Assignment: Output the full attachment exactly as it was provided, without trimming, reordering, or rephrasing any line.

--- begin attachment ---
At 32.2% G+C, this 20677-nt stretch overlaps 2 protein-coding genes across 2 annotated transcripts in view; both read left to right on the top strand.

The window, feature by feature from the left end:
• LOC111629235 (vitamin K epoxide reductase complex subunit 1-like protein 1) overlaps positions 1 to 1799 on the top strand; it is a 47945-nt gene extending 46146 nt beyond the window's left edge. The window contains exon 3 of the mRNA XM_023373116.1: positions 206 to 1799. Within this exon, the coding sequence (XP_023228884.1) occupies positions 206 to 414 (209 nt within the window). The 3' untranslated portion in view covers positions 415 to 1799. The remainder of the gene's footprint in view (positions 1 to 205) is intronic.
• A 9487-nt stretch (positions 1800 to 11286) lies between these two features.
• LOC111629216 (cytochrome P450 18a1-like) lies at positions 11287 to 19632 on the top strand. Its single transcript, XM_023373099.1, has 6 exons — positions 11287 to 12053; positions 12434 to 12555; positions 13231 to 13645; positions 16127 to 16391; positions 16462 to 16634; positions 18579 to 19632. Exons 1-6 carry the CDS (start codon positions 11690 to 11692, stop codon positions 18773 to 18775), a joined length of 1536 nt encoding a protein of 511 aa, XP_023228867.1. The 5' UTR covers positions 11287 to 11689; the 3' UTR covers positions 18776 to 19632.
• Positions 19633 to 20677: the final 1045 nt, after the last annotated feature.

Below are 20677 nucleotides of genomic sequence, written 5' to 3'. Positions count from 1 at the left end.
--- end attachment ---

At 32.2% G+C, this 20677-nt stretch overlaps 2 protein-coding genes across 2 annotated transcripts in view; both read left to right on the top strand.

The window, feature by feature from the left end:
• LOC111629235 (vitamin K epoxide reductase complex subunit 1-like protein 1) overlaps positions 1 to 1799 on the top strand; it is a 47945-nt gene extending 46146 nt beyond the window's left edge. The window contains exon 3 of the mRNA XM_023373116.1: positions 206 to 1799. Within this exon, the coding sequence (XP_023228884.1) occupies positions 206 to 414 (209 nt within the window). The 3' untranslated portion in view covers positions 415 to 1799. The remainder of the gene's footprint in view (positions 1 to 205) is intronic.
• A 9487-nt stretch (positions 1800 to 11286) lies between these two features.
• LOC111629216 (cytochrome P450 18a1-like) lies at positions 11287 to 19632 on the top strand. Its single transcript, XM_023373099.1, has 6 exons — positions 11287 to 12053; positions 12434 to 12555; positions 13231 to 13645; positions 16127 to 16391; positions 16462 to 16634; positions 18579 to 19632. Exons 1-6 carry the CDS (start codon positions 11690 to 11692, stop codon positions 18773 to 18775), a joined length of 1536 nt encoding a protein of 511 aa, XP_023228867.1. The 5' UTR covers positions 11287 to 11689; the 3' UTR covers positions 18776 to 19632.
• Positions 19633 to 20677: the final 1045 nt, after the last annotated feature.

Below are 20677 nucleotides of genomic sequence, written 5' to 3'. Positions count from 1 at the left end.